MANU WILDLIFE CENTER
with Tapir Clay Lick and Macaw Clay Lick Project, 4 Day
4 days/3 nights
This lodge is located east of the Manu River on the north bank of the Madre de Dios River. It is accessed from Puerto Maldonado via van, car and motorized canoe (an interesting and exciting journey of seven and one-half hours) and offers the Amazon’s finest short, in-depth wildlife safari. The lodge is famous for its abundant and varied wildlife, with its own Tapir claylick, a nearby macaw and parrot claylick, two nearby oxbow lakes and two tall canopy viewing towers among its impressive highlights.
Day 0: Flight from Lima or Cusco to Puerto Maldonado
Recent travel restrictions along the rivers in the Manu region require you arrive to Puerto Maldonado the day before your trip starts and overnight in a hotel. Departure from Puerto Maldonado to the Manu Wildlife Center is at 6:00 AM on Monday morning.
Day 1: Puerto Maldonado to Manu Wildlife Center
Early morning pickup from your Puerto Maldonado hotel. Transfer by van to Santa Rosa Village. We will get there in about two and a half hours. We cross the Inambari river for a 15 minute boat trip to Puerto Carlos. Here you will start your overland journey to Boca Colorado, 45 minutes by car, followed by four and half hours motorized boat journey up the Madre de Dios river. We have a delicious boxed lunch at the beginning of the boat journey to Manu Wildlife Center. Upon arrival to the lodge we check-in to our rooms. Later we make our first acquaintance with the rainforest, exploring some of the 30 miles of forest trails that surround the lodge. We have an excellent chance of encountering some of the 12 species of monkeys, including the Spider Monkey and Emperor Tamarin, which inhabit the surrounding forest.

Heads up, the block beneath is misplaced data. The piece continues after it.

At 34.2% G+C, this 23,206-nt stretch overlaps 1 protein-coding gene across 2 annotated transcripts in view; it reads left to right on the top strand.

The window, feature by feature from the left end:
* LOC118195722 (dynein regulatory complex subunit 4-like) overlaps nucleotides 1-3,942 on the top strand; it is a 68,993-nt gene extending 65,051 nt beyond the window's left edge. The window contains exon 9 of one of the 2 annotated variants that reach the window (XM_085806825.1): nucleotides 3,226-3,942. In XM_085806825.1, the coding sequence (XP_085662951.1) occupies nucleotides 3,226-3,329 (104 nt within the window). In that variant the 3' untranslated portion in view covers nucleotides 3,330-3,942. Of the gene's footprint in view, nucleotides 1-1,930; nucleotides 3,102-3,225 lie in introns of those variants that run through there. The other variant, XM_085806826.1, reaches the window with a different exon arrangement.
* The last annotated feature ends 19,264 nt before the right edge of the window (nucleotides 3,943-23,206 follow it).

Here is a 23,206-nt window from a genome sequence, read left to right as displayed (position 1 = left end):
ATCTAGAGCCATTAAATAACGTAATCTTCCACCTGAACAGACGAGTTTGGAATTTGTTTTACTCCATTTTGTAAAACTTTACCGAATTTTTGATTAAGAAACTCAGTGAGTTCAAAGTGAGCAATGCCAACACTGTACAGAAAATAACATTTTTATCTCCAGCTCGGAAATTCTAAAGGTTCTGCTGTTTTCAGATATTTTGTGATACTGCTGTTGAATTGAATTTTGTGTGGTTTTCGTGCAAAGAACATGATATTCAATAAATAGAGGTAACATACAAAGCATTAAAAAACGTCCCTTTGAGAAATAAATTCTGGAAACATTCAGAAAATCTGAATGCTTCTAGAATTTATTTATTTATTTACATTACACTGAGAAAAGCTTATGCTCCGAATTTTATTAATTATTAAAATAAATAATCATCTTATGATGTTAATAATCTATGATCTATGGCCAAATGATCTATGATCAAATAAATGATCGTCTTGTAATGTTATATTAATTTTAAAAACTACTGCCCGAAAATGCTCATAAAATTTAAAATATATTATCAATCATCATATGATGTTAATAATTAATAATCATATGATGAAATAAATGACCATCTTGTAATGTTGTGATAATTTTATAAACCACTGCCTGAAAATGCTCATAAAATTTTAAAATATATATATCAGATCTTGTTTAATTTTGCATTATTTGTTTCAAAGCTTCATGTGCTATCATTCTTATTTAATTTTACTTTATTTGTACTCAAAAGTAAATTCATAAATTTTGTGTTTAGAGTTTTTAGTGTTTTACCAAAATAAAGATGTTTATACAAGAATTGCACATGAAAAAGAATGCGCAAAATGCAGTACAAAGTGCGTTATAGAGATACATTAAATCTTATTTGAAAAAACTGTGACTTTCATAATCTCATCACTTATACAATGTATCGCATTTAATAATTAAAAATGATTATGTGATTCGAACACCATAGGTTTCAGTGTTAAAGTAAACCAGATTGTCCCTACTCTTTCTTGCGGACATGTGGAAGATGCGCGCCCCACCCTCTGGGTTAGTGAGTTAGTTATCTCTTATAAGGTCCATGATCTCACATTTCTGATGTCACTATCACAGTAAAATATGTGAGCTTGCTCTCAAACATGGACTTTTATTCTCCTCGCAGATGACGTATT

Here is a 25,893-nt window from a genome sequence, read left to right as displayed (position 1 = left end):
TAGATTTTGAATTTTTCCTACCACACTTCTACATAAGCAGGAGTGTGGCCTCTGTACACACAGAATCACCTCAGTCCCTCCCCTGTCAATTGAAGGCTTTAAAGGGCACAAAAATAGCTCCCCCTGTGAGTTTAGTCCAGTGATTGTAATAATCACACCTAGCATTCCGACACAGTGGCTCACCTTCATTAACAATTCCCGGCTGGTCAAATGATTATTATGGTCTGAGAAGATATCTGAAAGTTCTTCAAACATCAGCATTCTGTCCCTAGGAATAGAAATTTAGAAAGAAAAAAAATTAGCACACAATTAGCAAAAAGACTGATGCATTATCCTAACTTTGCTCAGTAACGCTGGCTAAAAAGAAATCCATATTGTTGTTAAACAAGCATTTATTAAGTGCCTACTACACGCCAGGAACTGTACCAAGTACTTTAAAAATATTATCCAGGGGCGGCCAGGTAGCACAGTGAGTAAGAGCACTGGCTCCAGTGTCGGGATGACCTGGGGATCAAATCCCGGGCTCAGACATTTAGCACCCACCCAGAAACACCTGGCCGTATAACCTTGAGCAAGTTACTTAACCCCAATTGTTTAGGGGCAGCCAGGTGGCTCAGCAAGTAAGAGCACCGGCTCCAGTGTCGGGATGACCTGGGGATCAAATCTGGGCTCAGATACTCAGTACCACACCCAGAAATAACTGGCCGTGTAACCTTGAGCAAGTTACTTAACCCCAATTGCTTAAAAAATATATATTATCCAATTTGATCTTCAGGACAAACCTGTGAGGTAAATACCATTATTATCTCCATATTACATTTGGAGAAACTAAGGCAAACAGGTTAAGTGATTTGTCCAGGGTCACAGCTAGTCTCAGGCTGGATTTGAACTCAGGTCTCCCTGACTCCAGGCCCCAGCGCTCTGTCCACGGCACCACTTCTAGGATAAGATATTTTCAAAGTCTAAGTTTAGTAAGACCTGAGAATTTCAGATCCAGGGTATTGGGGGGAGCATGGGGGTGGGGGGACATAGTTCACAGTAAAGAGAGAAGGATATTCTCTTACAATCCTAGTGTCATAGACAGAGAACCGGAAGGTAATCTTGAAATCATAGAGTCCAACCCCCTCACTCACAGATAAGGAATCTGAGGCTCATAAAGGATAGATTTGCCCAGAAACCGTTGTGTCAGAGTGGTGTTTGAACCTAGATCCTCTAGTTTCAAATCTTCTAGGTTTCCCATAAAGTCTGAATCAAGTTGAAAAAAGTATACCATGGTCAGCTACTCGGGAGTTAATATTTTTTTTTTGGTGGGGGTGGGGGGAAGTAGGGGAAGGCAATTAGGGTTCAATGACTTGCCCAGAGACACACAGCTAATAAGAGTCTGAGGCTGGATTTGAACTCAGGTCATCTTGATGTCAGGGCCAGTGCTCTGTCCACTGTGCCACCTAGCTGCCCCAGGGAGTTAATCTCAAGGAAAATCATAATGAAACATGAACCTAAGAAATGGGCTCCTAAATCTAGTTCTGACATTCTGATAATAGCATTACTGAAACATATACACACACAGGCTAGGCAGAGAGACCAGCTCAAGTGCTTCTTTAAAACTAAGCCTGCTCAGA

After dinner there will be an enchanting night walk along the trails, in search of the nocturnal birds and animals of the rainforest. (Box Lunch, D)
Day 2: Manu Wildlife Center: the Macaw Claylick Project, Canopy Tower & Tapir Claylick
Another early start (inevitable on wildlife expeditions), after a delicious breakfast is followed by a short boat ride downstream. We walk through the forest for some minutes, where we find the Macaw Lick project. The hide provided with individual chairs and a convenient place for cameras and binoculars is our ringside seat for what is usually a spectacular show. In groups of twos and threes the scarlet Macaws come flapping in, landing in the treetops as they eye the main stage below -- the eroded clay banks of the river and the occasional villain, a menacing and unwelcome Great Black Hawk. The drama plays out in first in tentative and then bolder approaches to the lick, until finally nearly all the macaws form a colorful and noisy spectacle on the bare banks, squabbling as they scrape clay from the hard surface. After this we continue walking and exploring on the network of trails surrounding the lodge then we return to the lodge for lunch.